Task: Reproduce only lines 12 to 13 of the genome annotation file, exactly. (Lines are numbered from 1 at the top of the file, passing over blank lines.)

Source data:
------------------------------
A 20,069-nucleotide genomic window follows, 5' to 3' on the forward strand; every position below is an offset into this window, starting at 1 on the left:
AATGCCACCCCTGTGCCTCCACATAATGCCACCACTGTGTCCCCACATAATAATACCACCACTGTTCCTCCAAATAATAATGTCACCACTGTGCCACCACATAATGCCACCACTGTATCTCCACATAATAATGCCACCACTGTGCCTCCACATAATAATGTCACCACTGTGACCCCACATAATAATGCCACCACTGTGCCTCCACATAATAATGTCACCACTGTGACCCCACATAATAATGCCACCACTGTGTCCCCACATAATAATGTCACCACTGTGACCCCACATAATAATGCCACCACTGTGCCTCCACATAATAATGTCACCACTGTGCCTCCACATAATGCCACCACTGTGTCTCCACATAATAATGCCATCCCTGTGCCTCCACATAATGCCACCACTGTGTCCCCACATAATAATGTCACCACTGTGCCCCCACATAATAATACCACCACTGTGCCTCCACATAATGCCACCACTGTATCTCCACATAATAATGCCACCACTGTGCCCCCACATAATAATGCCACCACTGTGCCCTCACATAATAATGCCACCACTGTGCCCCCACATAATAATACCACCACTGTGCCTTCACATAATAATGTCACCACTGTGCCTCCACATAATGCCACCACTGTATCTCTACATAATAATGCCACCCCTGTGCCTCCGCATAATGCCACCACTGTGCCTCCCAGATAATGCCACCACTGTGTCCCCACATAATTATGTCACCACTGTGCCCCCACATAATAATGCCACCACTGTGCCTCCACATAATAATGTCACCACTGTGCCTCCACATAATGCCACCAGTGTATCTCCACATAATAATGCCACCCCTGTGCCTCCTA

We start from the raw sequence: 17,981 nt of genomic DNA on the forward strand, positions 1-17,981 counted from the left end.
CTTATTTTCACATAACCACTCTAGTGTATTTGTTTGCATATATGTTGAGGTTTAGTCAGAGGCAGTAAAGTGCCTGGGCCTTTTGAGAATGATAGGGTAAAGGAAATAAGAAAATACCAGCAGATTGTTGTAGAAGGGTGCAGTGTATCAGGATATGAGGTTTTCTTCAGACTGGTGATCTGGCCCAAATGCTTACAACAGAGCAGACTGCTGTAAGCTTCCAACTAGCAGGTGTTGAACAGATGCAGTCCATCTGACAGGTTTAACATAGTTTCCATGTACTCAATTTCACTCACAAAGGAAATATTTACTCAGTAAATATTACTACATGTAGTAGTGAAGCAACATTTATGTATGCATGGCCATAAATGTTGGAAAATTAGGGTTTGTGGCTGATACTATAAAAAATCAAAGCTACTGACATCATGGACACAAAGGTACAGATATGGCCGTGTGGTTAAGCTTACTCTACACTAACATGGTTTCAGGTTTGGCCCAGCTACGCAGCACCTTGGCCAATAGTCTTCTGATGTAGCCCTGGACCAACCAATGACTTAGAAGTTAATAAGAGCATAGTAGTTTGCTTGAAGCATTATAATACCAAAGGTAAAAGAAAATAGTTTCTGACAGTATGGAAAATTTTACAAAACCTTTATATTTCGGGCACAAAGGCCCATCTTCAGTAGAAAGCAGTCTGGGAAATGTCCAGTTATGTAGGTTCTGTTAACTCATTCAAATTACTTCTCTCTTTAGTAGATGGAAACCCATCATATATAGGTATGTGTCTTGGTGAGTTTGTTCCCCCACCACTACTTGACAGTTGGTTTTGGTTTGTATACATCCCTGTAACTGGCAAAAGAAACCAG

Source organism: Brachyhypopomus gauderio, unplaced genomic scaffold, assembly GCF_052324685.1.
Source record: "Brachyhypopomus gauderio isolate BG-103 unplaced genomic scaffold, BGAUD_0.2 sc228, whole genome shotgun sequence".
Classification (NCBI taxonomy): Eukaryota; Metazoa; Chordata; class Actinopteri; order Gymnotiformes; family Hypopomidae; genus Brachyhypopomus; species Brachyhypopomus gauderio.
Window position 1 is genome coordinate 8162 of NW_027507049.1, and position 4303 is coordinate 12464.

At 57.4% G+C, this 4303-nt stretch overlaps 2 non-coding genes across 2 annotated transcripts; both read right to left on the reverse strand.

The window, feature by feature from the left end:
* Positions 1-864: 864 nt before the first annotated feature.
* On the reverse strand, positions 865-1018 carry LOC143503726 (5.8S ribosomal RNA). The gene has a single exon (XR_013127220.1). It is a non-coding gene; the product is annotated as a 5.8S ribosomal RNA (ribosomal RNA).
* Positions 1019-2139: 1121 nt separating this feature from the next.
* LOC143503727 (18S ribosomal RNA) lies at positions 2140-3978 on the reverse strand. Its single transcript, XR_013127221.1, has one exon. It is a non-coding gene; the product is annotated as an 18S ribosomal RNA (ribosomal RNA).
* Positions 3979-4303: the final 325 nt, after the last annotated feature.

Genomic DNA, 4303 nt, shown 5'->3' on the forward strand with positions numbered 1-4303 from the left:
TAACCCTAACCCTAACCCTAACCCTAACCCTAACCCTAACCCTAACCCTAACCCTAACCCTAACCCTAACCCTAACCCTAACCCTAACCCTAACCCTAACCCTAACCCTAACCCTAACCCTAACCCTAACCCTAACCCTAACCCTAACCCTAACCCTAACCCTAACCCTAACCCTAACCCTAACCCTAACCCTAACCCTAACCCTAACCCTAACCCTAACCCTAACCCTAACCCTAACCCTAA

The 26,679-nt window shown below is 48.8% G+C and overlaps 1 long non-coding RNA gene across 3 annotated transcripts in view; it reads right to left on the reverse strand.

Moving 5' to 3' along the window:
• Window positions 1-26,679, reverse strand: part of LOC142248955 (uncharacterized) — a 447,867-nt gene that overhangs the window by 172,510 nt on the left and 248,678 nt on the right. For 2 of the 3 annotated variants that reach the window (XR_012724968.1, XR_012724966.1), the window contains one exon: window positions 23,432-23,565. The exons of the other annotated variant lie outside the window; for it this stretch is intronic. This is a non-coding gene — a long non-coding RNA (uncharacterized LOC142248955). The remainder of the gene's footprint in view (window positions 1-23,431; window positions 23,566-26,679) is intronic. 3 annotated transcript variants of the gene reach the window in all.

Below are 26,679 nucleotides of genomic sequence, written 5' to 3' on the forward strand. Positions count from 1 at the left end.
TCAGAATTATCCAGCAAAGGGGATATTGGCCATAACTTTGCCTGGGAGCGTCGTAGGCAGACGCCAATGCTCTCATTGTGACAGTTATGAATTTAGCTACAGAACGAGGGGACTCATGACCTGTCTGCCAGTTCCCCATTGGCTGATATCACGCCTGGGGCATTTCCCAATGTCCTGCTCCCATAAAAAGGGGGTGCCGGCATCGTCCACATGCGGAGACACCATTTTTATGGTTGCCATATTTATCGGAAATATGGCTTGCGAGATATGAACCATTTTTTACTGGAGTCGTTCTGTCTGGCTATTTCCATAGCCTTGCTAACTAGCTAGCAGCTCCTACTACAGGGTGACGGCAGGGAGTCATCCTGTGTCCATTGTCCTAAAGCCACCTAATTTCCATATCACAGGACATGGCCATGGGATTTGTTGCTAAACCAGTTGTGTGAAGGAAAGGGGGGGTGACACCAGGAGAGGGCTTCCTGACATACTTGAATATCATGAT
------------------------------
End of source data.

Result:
* On the reverse strand, positions 865-1018 carry LOC143503726 (5.8S ribosomal RNA). The gene has a single exon (XR_013127220.1). It is a non-coding gene; the product is annotated as a 5.8S ribosomal RNA (ribosomal RNA).
* Positions 1019-2139: 1121 nt separating this feature from the next.